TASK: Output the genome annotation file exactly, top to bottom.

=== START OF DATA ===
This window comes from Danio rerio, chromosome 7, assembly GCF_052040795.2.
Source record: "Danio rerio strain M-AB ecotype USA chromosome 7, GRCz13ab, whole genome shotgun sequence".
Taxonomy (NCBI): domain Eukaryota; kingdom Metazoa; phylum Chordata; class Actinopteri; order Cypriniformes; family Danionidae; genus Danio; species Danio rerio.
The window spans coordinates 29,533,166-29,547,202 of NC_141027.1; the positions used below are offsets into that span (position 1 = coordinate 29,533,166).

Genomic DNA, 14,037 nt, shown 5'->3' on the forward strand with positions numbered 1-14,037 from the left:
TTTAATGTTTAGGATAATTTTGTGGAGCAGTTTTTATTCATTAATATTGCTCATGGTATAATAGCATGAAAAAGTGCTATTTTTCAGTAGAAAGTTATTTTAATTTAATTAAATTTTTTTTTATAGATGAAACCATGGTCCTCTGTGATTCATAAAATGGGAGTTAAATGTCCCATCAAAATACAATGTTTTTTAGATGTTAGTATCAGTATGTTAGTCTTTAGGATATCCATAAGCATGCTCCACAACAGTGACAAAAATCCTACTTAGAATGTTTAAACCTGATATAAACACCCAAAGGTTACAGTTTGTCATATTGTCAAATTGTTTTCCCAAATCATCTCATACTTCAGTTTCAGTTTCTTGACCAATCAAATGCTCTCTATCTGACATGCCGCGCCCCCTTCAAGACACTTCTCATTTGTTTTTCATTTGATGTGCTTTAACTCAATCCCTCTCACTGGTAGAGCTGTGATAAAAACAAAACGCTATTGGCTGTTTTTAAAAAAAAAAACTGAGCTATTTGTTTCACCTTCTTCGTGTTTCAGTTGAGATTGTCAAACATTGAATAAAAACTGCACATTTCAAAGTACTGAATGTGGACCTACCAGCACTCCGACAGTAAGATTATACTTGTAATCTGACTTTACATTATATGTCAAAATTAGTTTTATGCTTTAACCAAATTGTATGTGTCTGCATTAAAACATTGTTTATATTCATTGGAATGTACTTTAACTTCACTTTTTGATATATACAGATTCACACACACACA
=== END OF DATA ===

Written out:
This window comes from Danio rerio, chromosome 7, assembly GCF_052040795.2.
Source record: "Danio rerio strain M-AB ecotype USA chromosome 7, GRCz13ab, whole genome shotgun sequence".
Taxonomy (NCBI): domain Eukaryota; kingdom Metazoa; phylum Chordata; class Actinopteri; order Cypriniformes; family Danionidae; genus Danio; species Danio rerio.
The window spans coordinates 29,533,166-29,547,202 of NC_141027.1; the positions used below are offsets into that span (position 1 = coordinate 29,533,166).

Genomic DNA, 14,037 nt, shown 5'->3' on the forward strand with positions numbered 1-14,037 from the left:
TTTAATGTTTAGGATAATTTTGTGGAGCAGTTTTTATTCATTAATATTGCTCATGGTATAATAGCATGAAAAAGTGCTATTTTTCAGTAGAAAGTTATTTTAATTTAATTAAATTTTTTTTTATAGATGAAACCATGGTCCTCTGTGATTCATAAAATGGGAGTTAAATGTCCCATCAAAATACAATGTTTTTTAGATGTTAGTATCAGTATGTTAGTCTTTAGGATATCCATAAGCATGCTCCACAACAGTGACAAAAATCCTACTTAGAATGTTTAAACCTGATATAAACACCCAAAGGTTACAGTTTGTCATATTGTCAAATTGTTTTCCCAAATCATCTCATACTTCAGTTTCAGTTTCTTGACCAATCAAATGCTCTCTATCTGACATGCCGCGCCCCCTTCAAGACACTTCTCATTTGTTTTTCATTTGATGTGCTTTAACTCAATCCCTCTCACTGGTAGAGCTGTGATAAAAACAAAACGCTATTGGCTGTTTTTAAAAAAAAAAACTGAGCTATTTGTTTCACCTTCTTCGTGTTTCAGTTGAGATTGTCAAACATTGAATAAAAACTGCACATTTCAAAGTACTGAATGTGGACCTACCAGCACTCCGACAGTAAGATTATACTTGTAATCTGACTTTACATTATATGTCAAAATTAGTTTTATGCTTTAACCAAATTGTATGTGTCTGCATTAAAACATTGTTTATATTCATTGGAATGTACTTTAACTTCACTTTTTGATATATACAGATTCACACACACACA